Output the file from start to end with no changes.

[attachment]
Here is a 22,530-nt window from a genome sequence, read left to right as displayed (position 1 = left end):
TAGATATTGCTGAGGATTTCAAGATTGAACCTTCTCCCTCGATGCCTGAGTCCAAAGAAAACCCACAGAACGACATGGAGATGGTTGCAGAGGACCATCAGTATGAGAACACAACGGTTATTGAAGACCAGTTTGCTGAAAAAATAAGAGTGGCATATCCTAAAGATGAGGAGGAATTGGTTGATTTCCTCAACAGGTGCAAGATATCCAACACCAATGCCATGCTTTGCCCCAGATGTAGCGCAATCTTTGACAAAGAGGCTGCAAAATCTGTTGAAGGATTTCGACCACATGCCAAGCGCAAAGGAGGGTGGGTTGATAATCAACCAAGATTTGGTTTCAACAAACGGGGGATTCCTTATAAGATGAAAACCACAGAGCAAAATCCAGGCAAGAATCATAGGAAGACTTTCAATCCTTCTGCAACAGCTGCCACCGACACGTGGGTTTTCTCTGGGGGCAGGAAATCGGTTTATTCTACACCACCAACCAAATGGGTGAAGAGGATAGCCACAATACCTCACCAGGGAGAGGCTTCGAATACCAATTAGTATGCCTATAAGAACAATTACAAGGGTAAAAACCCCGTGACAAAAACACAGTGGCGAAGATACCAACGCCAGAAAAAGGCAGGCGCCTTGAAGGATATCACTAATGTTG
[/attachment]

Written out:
Here is a 22,530-nt window from a genome sequence, read left to right as displayed (position 1 = left end):
TAGATATTGCTGAGGATTTCAAGATTGAACCTTCTCCCTCGATGCCTGAGTCCAAAGAAAACCCACAGAACGACATGGAGATGGTTGCAGAGGACCATCAGTATGAGAACACAACGGTTATTGAAGACCAGTTTGCTGAAAAAATAAGAGTGGCATATCCTAAAGATGAGGAGGAATTGGTTGATTTCCTCAACAGGTGCAAGATATCCAACACCAATGCCATGCTTTGCCCCAGATGTAGCGCAATCTTTGACAAAGAGGCTGCAAAATCTGTTGAAGGATTTCGACCACATGCCAAGCGCAAAGGAGGGTGGGTTGATAATCAACCAAGATTTGGTTTCAACAAACGGGGGATTCCTTATAAGATGAAAACCACAGAGCAAAATCCAGGCAAGAATCATAGGAAGACTTTCAATCCTTCTGCAACAGCTGCCACCGACACGTGGGTTTTCTCTGGGGGCAGGAAATCGGTTTATTCTACACCACCAACCAAATGGGTGAAGAGGATAGCCACAATACCTCACCAGGGAGAGGCTTCGAATACCAATTAGTATGCCTATAAGAACAATTACAAGGGTAAAAACCCCGTGACAAAAACACAGTGGCGAAGATACCAACGCCAGAAAAAGGCAGGCGCCTTGAAGGATATCACTAATGTTG